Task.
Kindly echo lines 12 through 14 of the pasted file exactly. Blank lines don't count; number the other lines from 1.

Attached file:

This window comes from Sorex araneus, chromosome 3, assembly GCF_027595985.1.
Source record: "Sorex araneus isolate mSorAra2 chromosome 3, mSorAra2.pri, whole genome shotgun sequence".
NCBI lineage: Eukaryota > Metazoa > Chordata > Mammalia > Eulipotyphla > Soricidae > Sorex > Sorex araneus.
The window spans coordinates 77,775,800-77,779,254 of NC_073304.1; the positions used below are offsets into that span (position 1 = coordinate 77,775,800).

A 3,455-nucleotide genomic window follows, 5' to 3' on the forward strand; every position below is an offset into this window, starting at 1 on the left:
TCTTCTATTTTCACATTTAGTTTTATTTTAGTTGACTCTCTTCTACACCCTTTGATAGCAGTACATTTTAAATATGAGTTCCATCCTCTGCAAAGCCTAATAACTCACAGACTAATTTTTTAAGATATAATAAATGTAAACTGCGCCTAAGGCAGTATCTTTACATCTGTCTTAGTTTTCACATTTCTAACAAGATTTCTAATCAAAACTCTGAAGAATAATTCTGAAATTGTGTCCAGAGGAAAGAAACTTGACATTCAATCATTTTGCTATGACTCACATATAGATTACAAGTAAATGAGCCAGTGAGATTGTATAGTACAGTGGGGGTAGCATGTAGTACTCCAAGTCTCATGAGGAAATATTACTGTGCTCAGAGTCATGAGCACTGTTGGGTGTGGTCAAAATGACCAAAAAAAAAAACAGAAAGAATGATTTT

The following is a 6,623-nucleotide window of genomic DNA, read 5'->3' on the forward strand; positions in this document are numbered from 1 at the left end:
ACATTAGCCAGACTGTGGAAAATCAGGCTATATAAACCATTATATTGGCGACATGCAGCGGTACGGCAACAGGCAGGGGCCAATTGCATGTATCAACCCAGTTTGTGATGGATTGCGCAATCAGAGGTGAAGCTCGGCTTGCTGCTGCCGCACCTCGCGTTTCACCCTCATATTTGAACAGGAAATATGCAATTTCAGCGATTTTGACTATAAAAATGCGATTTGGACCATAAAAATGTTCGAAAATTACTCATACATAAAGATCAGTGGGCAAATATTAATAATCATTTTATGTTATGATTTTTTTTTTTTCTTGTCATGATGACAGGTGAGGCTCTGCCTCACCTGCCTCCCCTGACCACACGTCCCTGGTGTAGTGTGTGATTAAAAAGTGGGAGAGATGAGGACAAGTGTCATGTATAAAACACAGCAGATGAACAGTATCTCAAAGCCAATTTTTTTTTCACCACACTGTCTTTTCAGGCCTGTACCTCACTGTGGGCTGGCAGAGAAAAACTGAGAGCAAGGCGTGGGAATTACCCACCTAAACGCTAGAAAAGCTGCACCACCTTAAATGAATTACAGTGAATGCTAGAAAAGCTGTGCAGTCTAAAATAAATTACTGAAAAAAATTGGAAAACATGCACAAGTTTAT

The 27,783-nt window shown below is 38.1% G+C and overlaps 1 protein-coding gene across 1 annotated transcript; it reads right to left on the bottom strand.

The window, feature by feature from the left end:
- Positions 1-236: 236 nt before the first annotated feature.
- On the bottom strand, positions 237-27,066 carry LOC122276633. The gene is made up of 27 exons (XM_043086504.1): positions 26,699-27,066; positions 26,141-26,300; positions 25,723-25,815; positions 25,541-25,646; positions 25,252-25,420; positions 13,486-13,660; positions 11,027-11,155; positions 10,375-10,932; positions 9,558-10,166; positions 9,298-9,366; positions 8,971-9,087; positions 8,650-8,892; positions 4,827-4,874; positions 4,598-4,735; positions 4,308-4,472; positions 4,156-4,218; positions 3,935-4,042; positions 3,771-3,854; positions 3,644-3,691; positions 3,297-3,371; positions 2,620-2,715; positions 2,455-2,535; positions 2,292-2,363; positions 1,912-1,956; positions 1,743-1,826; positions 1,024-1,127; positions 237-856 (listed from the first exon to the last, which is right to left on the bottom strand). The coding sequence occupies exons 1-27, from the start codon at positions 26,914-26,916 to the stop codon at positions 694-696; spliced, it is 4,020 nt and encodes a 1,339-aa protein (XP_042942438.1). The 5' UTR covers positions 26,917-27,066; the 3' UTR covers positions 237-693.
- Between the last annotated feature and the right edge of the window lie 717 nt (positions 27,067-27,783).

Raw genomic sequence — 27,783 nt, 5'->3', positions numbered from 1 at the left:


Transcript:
- On the bottom strand, positions 237-27,066 carry LOC122276633. The gene is made up of 27 exons (XM_043086504.1): positions 26,699-27,066; positions 26,141-26,300; positions 25,723-25,815; positions 25,541-25,646; positions 25,252-25,420; positions 13,486-13,660; positions 11,027-11,155; positions 10,375-10,932; positions 9,558-10,166; positions 9,298-9,366; positions 8,971-9,087; positions 8,650-8,892; positions 4,827-4,874; positions 4,598-4,735; positions 4,308-4,472; positions 4,156-4,218; positions 3,935-4,042; positions 3,771-3,854; positions 3,644-3,691; positions 3,297-3,371; positions 2,620-2,715; positions 2,455-2,535; positions 2,292-2,363; positions 1,912-1,956; positions 1,743-1,826; positions 1,024-1,127; positions 237-856 (listed from the first exon to the last, which is right to left on the bottom strand). The coding sequence occupies exons 1-27, from the start codon at positions 26,914-26,916 to the stop codon at positions 694-696; spliced, it is 4,020 nt and encodes a 1,339-aa protein (XP_042942438.1). The 5' UTR covers positions 26,917-27,066; the 3' UTR covers positions 237-693.
- Between the last annotated feature and the right edge of the window lie 717 nt (positions 27,067-27,783).

Raw genomic sequence — 27,783 nt, 5'->3', positions numbered from 1 at the left: